Factors affecting an acquisition of companies in Vietnam

Any acquisition will have its own details and structures. That being said, a foreign investor intending to do deal in Vietnam should take into account the following factors, among other things:

Corporate form of the target company

A target company in Vietnam may be:

  1. a limited liability company (LLC) (công ty trách nhiệm hữu hạn) incorporated under the Enterprise Law. A LLC may be a single-member LLC (One Member LLC), which is owned by a single member, or a two or more members LLC (Multiple Member LLC), which is owned by two or more members; or
  2. a joint stock company (JSC) (công ty cổ phần) incorporated under the Enterprise Law. A JSC can be a public JSC (which usually has 100 or more shareholders) or a private JSC. A public JSC may also be a “listed company” (công ty niêm yết) if the shares of the relevant company is listed on a stock exchange.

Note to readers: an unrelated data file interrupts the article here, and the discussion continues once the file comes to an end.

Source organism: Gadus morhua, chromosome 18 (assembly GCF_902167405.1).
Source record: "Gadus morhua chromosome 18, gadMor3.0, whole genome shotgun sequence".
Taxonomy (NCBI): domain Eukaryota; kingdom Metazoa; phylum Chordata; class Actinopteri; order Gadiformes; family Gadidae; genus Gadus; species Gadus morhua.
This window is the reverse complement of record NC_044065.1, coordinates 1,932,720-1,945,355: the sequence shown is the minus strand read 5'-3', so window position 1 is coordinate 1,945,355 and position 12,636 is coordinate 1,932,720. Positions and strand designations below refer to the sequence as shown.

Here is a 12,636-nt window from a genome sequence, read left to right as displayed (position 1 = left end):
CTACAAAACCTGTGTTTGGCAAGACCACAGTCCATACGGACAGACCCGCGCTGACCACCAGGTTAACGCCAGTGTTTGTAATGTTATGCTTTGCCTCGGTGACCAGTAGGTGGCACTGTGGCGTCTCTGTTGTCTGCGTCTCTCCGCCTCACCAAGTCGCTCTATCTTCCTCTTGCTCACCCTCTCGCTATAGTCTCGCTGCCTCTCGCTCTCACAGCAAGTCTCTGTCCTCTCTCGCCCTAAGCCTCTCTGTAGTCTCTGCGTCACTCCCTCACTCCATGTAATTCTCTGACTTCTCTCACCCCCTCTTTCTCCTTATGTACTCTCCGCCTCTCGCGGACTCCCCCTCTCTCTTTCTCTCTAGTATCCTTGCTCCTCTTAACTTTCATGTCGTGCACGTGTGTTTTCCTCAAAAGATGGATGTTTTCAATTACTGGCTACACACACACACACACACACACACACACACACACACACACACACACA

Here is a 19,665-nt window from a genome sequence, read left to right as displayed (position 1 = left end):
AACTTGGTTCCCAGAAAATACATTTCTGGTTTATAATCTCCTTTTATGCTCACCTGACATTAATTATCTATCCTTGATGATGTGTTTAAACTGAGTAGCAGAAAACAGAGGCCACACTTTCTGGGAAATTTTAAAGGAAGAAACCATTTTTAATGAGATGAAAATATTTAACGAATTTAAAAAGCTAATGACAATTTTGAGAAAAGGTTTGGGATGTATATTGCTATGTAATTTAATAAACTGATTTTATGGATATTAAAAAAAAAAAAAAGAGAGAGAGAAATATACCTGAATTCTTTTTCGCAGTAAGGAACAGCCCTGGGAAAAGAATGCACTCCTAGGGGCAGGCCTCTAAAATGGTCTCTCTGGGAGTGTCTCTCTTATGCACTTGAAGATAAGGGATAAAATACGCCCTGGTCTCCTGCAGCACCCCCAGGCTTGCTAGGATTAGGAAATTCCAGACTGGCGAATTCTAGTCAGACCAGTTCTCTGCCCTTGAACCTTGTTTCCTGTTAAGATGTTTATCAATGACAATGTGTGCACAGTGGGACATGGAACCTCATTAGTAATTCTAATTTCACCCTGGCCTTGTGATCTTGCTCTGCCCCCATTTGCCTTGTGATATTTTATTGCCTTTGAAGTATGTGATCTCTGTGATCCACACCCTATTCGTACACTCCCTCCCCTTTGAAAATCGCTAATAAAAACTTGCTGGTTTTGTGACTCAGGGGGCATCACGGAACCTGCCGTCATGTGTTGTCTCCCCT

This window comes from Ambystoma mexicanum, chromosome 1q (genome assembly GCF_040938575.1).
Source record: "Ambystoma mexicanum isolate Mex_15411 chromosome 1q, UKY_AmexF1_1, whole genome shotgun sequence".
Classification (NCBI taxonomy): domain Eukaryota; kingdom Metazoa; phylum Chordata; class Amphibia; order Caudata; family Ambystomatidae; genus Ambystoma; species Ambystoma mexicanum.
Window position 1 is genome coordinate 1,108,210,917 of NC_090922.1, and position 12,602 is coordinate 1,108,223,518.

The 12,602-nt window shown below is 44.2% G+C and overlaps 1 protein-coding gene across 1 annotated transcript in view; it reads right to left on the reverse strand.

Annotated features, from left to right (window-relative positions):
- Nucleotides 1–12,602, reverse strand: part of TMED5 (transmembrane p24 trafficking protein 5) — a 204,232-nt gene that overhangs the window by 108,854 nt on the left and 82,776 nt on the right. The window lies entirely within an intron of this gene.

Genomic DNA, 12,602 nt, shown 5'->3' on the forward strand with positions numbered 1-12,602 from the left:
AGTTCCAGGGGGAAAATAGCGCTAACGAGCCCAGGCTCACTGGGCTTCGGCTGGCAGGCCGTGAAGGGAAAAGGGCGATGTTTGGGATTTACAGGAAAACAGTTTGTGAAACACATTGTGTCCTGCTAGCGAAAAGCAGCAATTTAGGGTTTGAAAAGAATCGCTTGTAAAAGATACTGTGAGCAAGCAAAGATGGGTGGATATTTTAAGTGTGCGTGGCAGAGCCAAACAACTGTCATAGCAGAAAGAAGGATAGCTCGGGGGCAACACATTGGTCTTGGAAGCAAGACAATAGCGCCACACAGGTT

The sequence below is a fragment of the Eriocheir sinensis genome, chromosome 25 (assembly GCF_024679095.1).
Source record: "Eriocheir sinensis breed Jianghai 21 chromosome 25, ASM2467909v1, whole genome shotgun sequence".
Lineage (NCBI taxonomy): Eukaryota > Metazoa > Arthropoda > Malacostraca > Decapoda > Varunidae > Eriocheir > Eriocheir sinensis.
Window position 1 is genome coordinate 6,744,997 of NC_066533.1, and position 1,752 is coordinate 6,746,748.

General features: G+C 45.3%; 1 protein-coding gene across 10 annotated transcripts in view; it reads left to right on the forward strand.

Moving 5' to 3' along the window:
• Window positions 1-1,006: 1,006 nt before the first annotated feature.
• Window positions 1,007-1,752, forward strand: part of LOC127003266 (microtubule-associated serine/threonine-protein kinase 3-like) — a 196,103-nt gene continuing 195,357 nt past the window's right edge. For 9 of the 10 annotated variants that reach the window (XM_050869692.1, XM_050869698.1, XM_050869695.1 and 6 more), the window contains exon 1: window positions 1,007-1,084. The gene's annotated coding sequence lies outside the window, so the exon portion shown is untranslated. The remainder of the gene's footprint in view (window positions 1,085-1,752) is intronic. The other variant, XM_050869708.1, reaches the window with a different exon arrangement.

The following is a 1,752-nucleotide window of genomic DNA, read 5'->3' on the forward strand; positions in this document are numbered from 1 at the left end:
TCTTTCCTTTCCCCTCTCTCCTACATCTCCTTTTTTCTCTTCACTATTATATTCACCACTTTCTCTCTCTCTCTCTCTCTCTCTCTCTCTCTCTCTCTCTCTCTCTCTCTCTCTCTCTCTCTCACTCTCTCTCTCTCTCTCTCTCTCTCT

The corporate form of the target company may affect a transaction significantly. For example, a foreign investor may not be able to acquire more than 49% of a public JSC while it can acquire 100% of a LLC doing the same business. The selling shareholders in a public JSC can be subject to substantially lower capital gain tax than the selling shareholders in a private JSC.

Nature of the existing owner(s) of the target company:

A target company in Vietnam may be owned and controlled by:

  1. local private investors, in which case the target company is considered as a domestic company. Investing in a domestic company may or may not require an Investment Certificate;   
  2. foreign investor, in which case the target company is considered as a foreign invested enterprise. A foreign invested company incorporated on or after 1 July 2006 should operate either as a LLC or JSC under the Enterprise Law. However, a foreign invested company which was incorporated before 1 July 2006 and has not re-registered as a LLC under the Enterprise Law will operate in a legal vacuum and be subject to many uncertainties. Investing in a foreign invested company is usually subject to an Investment Certificate; or
  3. Vietnamese Government, in which case the target company is considered as a State-owned enterprise. Investing in a State-owned enterprise may be subject to separate rules on equitisation (or privatisation) of State-owned enterprises.

Nature of the business of the target company